I suppose on of the main perks of a blog, for some the raison d’etre, is having a forum in which to rant about one’s little pet peeves. Given this facility, it’s a small wonder that I have not yet had a good little rant about one of my pet hates- fingerings in music.
I happen to be a cellist who writes almost nothing whatsoever in my music. If I do write things in, it is done to appease my chamber music colleagues, not for my own benefit. I find if a bowing works for me and fits the music, I will remember it, and if not, I’ll continue to change it. Sometimes, playing a new bowing and reading an old one will create a little brain friction and cause me to make a little flub of some kind. Given this, I’d prefer to simply play from a clean page. I don’t advocate this -it’s just what works for me.
However, I like fingerings far less than I like bowings in my music. Fingerings for me (and this is completely personal, and many of my heroes finger every note in their music) are like little mistake factories. I like to have a grab bag of fingerings that I can call upon depending on how I feel on a given day.
Now, I will tell you about the worst piece of advice I ever got about cello playing.
When I was first learning the Rococo Variations, I asked someone about the octave C#s at the end of the theme (they come back later). This leap is a nervy moment, and many cellists fall off the string here.
My colleague/teacher/friend’s advice was to pick one of the many possible fingerings on the day I started the piece, and practice it 20 times every day for a year, and whatever happened, never, ever to change it.
I can’t begin to tell you the kind of mind strain that approach creates. When I came back to the piece as a wiser person, I erased every fingering and varied the fingering for that shift so that I never had a thing about it. As soon as I missed it, I just switched and would be solid for a long time. If I started to get a thing about it, I’d change, I might start alternating, I might even do something insane. Whatever- that shift is hard for the psyche, not the hand.
I kind of despise fingerings in orchestra music- I used to be a very good sight reader, but one thing that could always throw me was trying to figure out what the heck the last cellist was thinking with that crazy fingering in the part. Fingerings are so personal- what helps one player will only mess up another.
Also, just for the record, there are few things ruder than to insist to your stand partner that they must read off your part because it has your fingerings in it.
That’s like asking them to wear your trousers in rehearsal because they also make you feel comfortable. Your stand partner won’t say no because they are polite, but really, it’s bad form.
I suppose, though, we must tolerate fingerings in music if that’s what it takes for some players to do their job. That said, I’d really appreciate if people erased their fingerings from my parts after concerts (or just didn’t write them in my parts).
However, one group of musicians who should REALLY, REALLY know better than to put fingerings in music are PUBLISHERS.
Really, what are these idiots thinking?!?!?!?!
Everyone rolls their eyes on quartet gigs when we come across ludicrously old-fashioned and un-stylistic bowings and fingerings in those old Peters parts. Bach editions from the mid-20th c., not long ago in publishing terms, look comical today with all their Romantic slides and up-the-d-string trickery. What makes a publisher today think a fingering of our time will hold up in 50 years?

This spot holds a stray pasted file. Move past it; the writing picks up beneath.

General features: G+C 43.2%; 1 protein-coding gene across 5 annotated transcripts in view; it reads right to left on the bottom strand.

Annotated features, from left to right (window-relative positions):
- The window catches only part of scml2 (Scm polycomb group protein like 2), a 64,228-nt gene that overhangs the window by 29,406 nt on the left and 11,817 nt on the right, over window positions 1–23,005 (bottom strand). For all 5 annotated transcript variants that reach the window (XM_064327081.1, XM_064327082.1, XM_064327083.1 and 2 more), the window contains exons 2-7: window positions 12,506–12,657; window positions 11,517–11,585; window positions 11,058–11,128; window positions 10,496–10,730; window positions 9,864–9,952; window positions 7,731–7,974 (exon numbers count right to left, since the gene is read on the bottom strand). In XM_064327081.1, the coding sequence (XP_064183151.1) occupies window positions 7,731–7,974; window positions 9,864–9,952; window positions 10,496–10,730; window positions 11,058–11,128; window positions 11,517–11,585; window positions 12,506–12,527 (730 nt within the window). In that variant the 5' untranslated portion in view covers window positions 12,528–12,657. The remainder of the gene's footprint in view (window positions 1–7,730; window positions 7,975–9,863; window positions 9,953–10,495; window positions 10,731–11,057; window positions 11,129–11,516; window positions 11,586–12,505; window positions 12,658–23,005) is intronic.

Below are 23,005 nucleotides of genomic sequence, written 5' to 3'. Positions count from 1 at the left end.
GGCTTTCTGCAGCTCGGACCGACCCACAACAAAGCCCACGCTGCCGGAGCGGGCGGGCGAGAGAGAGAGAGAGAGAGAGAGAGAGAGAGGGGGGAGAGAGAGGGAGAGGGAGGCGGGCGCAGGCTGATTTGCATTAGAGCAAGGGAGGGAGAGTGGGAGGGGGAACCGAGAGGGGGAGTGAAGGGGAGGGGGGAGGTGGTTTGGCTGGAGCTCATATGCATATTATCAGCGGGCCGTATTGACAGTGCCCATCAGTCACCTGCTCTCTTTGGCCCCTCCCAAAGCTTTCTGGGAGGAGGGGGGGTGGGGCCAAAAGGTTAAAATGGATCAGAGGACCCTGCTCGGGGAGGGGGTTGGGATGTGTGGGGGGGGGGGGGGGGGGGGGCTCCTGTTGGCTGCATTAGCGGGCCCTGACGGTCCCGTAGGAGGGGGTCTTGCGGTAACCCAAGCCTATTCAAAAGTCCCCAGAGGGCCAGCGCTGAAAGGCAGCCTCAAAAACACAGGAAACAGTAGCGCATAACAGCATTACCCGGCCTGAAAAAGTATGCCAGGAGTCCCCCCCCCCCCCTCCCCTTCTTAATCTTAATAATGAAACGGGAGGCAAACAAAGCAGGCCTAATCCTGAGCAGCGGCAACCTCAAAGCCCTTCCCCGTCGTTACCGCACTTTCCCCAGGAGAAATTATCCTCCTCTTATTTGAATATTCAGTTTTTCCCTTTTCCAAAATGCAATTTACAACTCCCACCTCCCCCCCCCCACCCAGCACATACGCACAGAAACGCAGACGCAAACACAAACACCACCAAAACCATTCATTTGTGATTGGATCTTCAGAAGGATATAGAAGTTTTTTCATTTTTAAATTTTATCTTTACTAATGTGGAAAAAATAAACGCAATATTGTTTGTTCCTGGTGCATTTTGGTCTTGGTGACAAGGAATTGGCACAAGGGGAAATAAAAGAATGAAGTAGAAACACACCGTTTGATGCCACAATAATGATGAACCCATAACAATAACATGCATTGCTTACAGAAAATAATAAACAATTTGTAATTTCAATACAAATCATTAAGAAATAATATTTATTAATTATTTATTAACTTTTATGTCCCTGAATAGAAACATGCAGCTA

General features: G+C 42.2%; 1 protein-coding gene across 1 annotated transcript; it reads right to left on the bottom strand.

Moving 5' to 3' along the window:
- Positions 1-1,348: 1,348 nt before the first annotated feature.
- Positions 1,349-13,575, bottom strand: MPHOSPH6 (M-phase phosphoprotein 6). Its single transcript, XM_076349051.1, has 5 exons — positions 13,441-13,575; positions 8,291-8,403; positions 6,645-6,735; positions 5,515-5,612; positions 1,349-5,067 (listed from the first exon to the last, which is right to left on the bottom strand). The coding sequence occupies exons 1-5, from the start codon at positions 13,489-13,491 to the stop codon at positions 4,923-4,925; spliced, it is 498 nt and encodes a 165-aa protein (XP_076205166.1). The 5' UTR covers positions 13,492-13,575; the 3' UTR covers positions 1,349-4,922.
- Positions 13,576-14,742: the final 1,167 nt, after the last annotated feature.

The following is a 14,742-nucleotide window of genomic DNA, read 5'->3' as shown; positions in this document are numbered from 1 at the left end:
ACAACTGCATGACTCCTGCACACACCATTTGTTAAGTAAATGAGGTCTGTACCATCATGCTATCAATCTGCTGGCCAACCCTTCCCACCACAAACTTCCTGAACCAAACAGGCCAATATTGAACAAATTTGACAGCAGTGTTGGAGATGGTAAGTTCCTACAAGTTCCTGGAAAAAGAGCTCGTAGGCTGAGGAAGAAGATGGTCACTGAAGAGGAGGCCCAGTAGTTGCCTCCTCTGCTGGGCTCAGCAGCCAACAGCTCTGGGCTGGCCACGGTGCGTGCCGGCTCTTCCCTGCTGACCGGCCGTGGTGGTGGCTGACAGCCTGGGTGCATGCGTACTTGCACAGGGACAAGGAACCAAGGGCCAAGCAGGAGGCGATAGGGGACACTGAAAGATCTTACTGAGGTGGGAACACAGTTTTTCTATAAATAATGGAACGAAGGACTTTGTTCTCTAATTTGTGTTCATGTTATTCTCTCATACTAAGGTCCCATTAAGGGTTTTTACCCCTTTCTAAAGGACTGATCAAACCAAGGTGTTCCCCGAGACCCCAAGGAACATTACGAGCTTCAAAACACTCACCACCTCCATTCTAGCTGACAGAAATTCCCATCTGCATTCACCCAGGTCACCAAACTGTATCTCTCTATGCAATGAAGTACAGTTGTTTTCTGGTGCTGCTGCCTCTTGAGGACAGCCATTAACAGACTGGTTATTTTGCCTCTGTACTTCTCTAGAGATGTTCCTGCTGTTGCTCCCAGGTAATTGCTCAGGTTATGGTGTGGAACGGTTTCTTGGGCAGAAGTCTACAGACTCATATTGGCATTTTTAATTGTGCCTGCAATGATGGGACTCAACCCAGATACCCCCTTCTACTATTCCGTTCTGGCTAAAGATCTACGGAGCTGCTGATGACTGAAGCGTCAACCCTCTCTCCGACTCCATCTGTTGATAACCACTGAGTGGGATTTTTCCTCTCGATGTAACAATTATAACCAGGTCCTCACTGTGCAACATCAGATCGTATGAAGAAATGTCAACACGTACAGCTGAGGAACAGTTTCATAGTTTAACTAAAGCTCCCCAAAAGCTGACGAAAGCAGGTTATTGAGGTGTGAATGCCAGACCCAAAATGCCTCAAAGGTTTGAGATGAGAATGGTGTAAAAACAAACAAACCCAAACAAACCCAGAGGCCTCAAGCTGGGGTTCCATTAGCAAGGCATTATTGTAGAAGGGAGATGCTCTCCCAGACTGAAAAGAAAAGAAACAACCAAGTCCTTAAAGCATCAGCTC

I recently got the new Breitkopk Urtext edition of the Dvorak Cello Concerto. My main interest was in comparing the score with the Sourek Critical edition, but I was really shocked to see the cello part was full of spurious bowings and fingerings from Heinrich Schiff.
Heinrich Schiff is a great player and fine musician with an awesome sound, but I don’t want to use his fingerings any more than I want to wear his pants. Ew.
At least the dodgy Rose and even-dodgier Starker editions don’t make any claim to scholastic validity. This edition claims to be an Urtext, but has been given more fingerings than JOKE REMOVED – EMAIL KEN FOR JOKE IF YOU ARE NOT EASILY OFFENDED.
Also, there is no differentiation between Dvorak’s suggested bowings (and Dvorak did mark some bowings) and Schiff’s. Ugh.
I’m getting old enough and OCD enough that I am actually thinking of scanning the part and removing all the bowings and fingerings in Photoshop, then re-printing it, but I probably won’t. I’m doing 90% of my practice off the full score anyway- I’d just like to have a usable part for running large chunks without turning pages.
As a general rule, the music should just show us what the composer wrote. Leave all decisions for the performer to the actual performer, not just any performer. A cellist playing the Dvorak should be mature enough to finger and bow it themselves. (Sadly, for students at conservatories, their teachers will also try to get them to “wear their pants” for the year that they study it, then spend 10 years out of school realizing that the piece was nowhere near as hard as they thought if they used means that fit their body. A good teacher helps a student come up with good and helpful bowings and fingerings, a bad teacher makes a student copy their bowings and fingerings).
Of course, few cellists are as loony as I am about not writing anything in their music. It’s absolutely fine to write your own bowings and fingerings in YOUR copy of the Dvorak Concerto. But when we open a part and see printed bowings and fingerings NOT from the composer, it deters the player from thinking creatively about how best to execute the composer’s wishes. It makes the player less aware of their own bodies and their own strengths. It really is like suggesting to everyone who walks into a store-
“Here, try these size 42 trousers.Try them on. Go on. They’ll fit you…. Trust me….. They fit me perfectly….”